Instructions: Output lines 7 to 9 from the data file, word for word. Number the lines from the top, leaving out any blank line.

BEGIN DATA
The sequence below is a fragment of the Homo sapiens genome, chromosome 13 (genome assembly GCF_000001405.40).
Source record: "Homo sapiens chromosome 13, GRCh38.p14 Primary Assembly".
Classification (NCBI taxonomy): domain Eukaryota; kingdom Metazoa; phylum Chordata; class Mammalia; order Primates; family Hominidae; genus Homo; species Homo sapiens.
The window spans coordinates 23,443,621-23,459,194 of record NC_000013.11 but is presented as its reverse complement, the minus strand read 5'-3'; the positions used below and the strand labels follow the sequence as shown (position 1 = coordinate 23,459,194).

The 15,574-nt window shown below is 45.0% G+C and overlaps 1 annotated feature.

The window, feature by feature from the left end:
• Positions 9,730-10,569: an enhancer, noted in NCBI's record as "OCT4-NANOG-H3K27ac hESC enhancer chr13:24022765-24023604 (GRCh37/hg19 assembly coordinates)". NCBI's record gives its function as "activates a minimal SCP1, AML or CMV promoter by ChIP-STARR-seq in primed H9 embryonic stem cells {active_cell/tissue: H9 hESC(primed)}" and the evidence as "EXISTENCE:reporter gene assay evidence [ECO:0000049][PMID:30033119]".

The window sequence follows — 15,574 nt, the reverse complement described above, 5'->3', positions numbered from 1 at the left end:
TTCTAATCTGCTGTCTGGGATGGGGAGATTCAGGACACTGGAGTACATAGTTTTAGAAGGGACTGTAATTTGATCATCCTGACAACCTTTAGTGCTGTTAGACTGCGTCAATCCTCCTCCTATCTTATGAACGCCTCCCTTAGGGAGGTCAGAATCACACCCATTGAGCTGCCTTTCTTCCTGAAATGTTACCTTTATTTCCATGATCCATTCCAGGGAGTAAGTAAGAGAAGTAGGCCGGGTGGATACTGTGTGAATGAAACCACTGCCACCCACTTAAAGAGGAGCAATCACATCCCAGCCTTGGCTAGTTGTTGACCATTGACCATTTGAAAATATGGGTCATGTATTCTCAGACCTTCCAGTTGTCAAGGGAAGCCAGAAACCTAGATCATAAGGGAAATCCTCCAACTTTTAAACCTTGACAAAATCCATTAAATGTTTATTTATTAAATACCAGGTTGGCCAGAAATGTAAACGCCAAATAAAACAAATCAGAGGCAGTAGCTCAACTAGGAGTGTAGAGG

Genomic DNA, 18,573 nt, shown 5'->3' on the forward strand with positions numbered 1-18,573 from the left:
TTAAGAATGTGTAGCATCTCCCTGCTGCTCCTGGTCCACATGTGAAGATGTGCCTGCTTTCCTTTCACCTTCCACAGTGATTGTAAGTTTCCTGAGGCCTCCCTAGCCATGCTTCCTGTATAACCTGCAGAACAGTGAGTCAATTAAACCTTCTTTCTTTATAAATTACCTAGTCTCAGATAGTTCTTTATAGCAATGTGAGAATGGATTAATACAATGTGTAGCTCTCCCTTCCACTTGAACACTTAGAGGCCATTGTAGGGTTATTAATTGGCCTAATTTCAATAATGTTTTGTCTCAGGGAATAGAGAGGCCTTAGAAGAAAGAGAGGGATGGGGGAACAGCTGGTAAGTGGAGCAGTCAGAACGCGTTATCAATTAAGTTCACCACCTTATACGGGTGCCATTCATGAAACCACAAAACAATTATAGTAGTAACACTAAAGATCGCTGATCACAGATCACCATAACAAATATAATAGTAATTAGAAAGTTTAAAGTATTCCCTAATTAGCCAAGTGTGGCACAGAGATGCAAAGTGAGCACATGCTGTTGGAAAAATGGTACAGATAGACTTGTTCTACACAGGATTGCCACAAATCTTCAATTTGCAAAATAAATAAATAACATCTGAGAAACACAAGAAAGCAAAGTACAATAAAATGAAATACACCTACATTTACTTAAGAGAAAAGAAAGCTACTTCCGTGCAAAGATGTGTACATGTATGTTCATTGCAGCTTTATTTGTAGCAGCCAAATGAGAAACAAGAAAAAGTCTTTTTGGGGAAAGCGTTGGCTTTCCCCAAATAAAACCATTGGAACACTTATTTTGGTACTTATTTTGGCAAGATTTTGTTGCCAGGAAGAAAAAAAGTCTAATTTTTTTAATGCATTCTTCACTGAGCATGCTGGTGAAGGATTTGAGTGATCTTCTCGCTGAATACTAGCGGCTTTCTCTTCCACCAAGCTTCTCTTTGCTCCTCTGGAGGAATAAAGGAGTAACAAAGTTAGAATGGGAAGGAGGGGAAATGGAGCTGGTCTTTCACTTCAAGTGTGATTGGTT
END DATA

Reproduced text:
• Positions 9,730-10,569: an enhancer, noted in NCBI's record as "OCT4-NANOG-H3K27ac hESC enhancer chr13:24022765-24023604 (GRCh37/hg19 assembly coordinates)". NCBI's record gives its function as "activates a minimal SCP1, AML or CMV promoter by ChIP-STARR-seq in primed H9 embryonic stem cells {active_cell/tissue: H9 hESC(primed)}" and the evidence as "EXISTENCE:reporter gene assay evidence [ECO:0000049][PMID:30033119]".

The window sequence follows — 15,574 nt, the reverse complement described above, 5'->3', positions numbered from 1 at the left end:
TTCTAATCTGCTGTCTGGGATGGGGAGATTCAGGACACTGGAGTACATAGTTTTAGAAGGGACTGTAATTTGATCATCCTGACAACCTTTAGTGCTGTTAGACTGCGTCAATCCTCCTCCTATCTTATGAACGCCTCCCTTAGGGAGGTCAGAATCACACCCATTGAGCTGCCTTTCTTCCTGAAATGTTACCTTTATTTCCATGATCCATTCCAGGGAGTAAGTAAGAGAAGTAGGCCGGGTGGATACTGTGTGAATGAAACCACTGCCACCCACTTAAAGAGGAGCAATCACATCCCAGCCTTGGCTAGTTGTTGACCATTGACCATTTGAAAATATGGGTCATGTATTCTCAGACCTTCCAGTTGTCAAGGGAAGCCAGAAACCTAGATCATAAGGGAAATCCTCCAACTTTTAAACCTTGACAAAATCCATTAAATGTTTATTTATTAAATACCAGGTTGGCCAGAAATGTAAACGCCAAATAAAACAAATCAGAGGCAGTAGCTCAACTAGGAGTGTAGAGG